So many of our payments have become contactless in the past year – and businesses have felt the need to offer card-not-present payment options in an effort to maintain safety, enable off-premise food purchases and promote customer convenience. But as card-not-present transactions have climbed alongside food delivery orders in the past year, so have the opportunities for fraud. Research from Aite Group forecasts a 16.4 percent increase in card-not-present fraud this year. This fraud can hit restaurants with chargebacks that are difficult to dispute, but fortunately there are steps restaurants can take to help detect and prevent fraud. Overall, it’s about identifying patterns about your customers – who they are, how they are ordering, are and how they are finding you. Machine learning tools can help you identify what good customers look like – then flag those that look risky. For example, an order placed from a city other than the one listed as the delivery destination might raise a red flag for a restaurant business. ATM Marketplace advises having a fraud-protection provider that helps screen every transaction – and it’s important for the restaurant to partner with them to ensure the system is adaptable to the business. In a recent webinar entitled “How to Protect your Restaurant from Online Scammers,” Brittany Allen, Trust & Safety Architect at Sift, advised restaurants to use fraud detection systems that provide an activity log that lets them view a customer’s session history, and which use a single dashboard that eliminates the need to jump from tool to tool. Beyond that, Allen said a restaurant operator should know how different fraud alerts rank for their business – and what kinds of fraud similar businesses are facing. Finally, a system should allow you to take action somehow, whether to flag a suspicious transaction for further review or to stop a transaction from occurring.
If you thought last year was a rollercoaster, this year might be another – with a few more ups and downs instead of a long, gradual drop. As we emerge from the pandemic, the great news is that consumers are excited to support restaurants in a big way: A recent survey of 5,000 consumers by the marketing company Constant Contact found that 44 percent of respondents said restaurants were among the first businesses they plan to return to. Some restaurants, particularly those that have incorporated technology into the day-to-day management of their business, have already experienced record-breaking customer demand (and therefore sales) this year. Of course, we’re not completely in the clear just yet, and a premature return to indoor gatherings could lead to a fourth wave of the virus. How can restaurants manage being in the position of having to rapidly ramp up inventory and staff like never before, navigate potential supply chain shortages, and then have to scale business back down in the event of an uptick in infections? First, be nimble: As you adopt new technology and systems for your business, prioritize those that allow you to make decisions minute to minute. Can your system help you adjust your menu, ordering and staff scheduling if a key ingredient suddenly climbs in price or becomes scarce, if your state reports a spike in infections, or if the weekend forecast is likely to bring crowds to your restaurant? Then keep your back-up plans handy: That means knowing what ingredients can be substituted for others in a pinch, creating multiple points of interest on your menu so people have many reasons to order from you, and knowing which companies can provide temporary workers on short notice for certain roles if you’re faced with sudden spikes in business.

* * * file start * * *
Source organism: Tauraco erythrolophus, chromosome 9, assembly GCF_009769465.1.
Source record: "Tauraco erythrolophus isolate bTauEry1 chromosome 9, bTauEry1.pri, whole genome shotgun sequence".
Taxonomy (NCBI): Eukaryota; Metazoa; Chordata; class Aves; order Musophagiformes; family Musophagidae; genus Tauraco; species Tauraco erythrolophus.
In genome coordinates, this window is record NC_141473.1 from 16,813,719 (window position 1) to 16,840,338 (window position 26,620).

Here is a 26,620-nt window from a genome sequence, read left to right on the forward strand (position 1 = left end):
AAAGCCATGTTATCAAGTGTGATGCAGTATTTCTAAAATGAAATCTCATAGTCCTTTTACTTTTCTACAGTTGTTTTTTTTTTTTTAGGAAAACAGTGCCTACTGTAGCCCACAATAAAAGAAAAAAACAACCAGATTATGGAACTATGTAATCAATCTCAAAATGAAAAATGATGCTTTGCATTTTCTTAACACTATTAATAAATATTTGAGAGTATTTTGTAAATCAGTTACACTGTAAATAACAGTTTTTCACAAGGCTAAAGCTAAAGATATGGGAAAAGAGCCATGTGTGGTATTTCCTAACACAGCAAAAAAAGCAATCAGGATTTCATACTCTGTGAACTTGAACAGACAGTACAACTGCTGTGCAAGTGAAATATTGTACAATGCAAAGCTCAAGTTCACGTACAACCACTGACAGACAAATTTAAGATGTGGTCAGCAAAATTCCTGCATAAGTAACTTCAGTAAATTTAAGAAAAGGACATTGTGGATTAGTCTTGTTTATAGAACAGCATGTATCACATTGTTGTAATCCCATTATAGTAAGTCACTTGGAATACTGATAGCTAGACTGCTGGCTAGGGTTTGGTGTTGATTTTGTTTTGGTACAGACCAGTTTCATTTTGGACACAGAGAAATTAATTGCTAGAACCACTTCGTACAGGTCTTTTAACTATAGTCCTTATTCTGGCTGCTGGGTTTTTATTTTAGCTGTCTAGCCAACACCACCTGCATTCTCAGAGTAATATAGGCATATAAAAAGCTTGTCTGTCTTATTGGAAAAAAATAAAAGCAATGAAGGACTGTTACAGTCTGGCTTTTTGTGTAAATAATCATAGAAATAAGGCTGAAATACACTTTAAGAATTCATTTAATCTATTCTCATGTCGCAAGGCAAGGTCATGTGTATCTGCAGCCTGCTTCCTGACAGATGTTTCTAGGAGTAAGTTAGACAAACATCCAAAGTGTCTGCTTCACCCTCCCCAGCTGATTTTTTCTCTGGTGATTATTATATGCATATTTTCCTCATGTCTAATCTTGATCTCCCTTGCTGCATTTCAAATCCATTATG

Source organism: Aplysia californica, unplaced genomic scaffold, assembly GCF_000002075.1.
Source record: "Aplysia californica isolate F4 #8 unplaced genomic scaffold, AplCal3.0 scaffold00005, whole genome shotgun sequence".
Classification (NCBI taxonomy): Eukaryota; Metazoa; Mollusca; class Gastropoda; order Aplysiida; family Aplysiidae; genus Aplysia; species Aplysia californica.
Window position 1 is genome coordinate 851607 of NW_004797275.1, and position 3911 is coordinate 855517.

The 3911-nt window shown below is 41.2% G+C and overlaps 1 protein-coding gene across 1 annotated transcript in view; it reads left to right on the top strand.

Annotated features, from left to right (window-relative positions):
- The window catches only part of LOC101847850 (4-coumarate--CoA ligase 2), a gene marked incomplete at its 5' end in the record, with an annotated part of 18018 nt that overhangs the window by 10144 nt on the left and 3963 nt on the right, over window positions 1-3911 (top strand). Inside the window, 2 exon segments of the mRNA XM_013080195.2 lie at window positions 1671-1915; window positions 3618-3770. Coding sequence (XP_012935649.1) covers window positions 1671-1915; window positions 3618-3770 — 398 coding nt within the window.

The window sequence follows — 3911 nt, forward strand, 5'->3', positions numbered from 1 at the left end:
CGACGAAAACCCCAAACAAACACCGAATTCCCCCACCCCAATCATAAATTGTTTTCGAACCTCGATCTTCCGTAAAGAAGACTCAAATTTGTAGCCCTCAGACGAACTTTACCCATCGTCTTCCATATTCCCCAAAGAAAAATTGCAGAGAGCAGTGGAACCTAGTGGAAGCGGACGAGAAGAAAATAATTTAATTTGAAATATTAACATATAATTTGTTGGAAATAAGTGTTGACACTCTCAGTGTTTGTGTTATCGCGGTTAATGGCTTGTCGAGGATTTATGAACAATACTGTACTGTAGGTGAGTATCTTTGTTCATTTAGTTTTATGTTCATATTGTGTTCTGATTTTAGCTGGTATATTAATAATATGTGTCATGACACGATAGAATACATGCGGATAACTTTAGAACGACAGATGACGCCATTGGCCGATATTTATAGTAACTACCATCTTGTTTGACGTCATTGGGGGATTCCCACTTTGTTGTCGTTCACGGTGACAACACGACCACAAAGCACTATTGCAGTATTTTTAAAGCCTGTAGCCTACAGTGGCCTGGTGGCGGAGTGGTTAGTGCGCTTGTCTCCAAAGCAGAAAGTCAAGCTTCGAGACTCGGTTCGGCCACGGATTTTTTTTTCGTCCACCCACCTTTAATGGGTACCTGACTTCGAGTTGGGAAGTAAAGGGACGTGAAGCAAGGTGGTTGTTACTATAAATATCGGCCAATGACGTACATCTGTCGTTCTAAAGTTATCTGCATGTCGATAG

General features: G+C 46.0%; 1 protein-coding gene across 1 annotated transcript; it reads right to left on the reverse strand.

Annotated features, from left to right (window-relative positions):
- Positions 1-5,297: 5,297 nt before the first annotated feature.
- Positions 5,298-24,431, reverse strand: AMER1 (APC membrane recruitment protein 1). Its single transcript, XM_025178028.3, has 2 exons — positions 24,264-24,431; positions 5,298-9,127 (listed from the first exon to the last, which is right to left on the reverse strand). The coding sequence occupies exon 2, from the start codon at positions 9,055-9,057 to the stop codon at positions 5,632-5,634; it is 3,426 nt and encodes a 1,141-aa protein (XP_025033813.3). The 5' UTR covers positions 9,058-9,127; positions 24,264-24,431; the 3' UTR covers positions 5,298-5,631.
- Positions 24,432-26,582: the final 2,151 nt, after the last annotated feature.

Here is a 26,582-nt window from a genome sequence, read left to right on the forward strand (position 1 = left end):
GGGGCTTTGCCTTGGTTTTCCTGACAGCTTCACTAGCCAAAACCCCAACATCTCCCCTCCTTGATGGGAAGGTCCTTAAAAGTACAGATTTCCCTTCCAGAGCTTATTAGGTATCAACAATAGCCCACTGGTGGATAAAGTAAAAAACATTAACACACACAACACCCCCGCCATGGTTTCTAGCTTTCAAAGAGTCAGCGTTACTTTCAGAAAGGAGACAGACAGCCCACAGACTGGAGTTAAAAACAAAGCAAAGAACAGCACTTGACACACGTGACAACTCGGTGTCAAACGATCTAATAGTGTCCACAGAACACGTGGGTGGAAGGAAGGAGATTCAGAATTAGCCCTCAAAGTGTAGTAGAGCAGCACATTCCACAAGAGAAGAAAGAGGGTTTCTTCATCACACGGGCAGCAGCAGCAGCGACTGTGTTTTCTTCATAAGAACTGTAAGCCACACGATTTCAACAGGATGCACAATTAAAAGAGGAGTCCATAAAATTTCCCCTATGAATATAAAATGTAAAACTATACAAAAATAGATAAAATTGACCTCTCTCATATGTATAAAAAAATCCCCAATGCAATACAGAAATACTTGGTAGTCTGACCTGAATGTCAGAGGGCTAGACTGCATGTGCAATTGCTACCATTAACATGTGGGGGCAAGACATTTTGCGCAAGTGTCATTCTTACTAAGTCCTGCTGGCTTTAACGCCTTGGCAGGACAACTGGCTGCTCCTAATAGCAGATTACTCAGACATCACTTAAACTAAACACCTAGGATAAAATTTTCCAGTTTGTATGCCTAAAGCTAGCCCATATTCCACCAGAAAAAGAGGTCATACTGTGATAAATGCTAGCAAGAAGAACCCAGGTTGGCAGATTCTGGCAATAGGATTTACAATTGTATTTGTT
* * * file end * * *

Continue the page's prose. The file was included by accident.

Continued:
The pandemic has forced even well-established restaurant operators across the industry to think and act like scrappy, new entrepreneurs: flexing to new challenges, doing as much as possible with few resources, keeping overhead low, being willing to reinvent when the circumstances call for it, and even flexing work around other commitments at home. As a result, we’ve seen a rise in ghost kitchens, as well as more home-grown, chef-driven meal-delivery concepts springing up on Instagram. Much like how many employees who have spent the past year telecommuting from home are now resistant to working from an office building full-time, the restaurant industry may emerge differently from the pandemic too. Dining rooms may take time to fill and it may be even more difficult to keep people on staff than it was before. Can you find ways to take the best lessons learned in the past year and apply them in the new environment? At your foundation, minimize the resources you need, including ingredients, real estate and staff. Harness technology to monitor waste in areas as diverse as your inventory, ordering, energy use and labor. Take another look at your pre-pandemic service model and assess whether that is realistic now. Embrace multiple revenue streams and look for new ones that could help you adapt more easily to challenges going forward. Finally, think about how you can continue to act at a grassroots level to keep customers engaged with your menu and brand – from creating rotating dinner subscriptions that you promote on social media to offering meal bundles for delivery to different neighborhoods.